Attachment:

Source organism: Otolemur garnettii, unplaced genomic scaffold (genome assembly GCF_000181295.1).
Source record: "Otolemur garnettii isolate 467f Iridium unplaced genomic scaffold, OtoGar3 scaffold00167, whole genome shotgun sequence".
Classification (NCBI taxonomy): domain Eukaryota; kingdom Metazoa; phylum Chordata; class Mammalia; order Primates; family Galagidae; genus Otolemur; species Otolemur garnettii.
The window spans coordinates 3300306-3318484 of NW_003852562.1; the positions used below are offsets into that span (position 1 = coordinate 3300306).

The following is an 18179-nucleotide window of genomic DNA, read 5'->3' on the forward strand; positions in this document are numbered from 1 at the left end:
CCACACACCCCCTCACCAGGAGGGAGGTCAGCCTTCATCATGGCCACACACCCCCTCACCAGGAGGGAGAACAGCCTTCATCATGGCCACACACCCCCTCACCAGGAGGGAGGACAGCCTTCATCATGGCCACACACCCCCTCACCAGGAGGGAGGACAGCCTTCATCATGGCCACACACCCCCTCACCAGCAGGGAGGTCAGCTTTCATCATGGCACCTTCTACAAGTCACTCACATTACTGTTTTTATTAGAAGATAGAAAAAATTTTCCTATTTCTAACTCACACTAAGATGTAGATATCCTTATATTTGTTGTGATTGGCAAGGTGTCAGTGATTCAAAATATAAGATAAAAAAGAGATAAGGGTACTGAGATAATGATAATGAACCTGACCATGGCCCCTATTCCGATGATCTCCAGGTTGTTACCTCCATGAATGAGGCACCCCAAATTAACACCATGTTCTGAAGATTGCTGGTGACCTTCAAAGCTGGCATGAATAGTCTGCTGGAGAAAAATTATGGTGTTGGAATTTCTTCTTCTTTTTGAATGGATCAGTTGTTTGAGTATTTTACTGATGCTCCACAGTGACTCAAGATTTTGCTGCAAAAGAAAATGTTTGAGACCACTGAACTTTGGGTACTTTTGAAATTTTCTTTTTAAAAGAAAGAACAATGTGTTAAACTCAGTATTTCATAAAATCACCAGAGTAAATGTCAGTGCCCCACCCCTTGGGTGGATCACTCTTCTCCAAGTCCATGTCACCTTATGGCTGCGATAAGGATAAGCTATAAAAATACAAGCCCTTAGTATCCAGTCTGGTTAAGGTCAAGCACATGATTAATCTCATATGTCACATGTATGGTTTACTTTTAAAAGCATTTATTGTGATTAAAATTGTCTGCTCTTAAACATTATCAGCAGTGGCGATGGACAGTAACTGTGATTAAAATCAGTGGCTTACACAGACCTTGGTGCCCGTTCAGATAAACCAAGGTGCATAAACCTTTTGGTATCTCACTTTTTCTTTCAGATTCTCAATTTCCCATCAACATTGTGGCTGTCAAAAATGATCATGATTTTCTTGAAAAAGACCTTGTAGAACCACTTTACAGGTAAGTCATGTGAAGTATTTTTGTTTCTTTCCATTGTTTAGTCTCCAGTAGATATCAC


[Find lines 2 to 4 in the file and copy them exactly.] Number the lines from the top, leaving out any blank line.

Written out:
Source record: "Otolemur garnettii isolate 467f Iridium unplaced genomic scaffold, OtoGar3 scaffold00167, whole genome shotgun sequence".
Classification (NCBI taxonomy): domain Eukaryota; kingdom Metazoa; phylum Chordata; class Mammalia; order Primates; family Galagidae; genus Otolemur; species Otolemur garnettii.
The window spans coordinates 3300306-3318484 of NW_003852562.1; the positions used below are offsets into that span (position 1 = coordinate 3300306).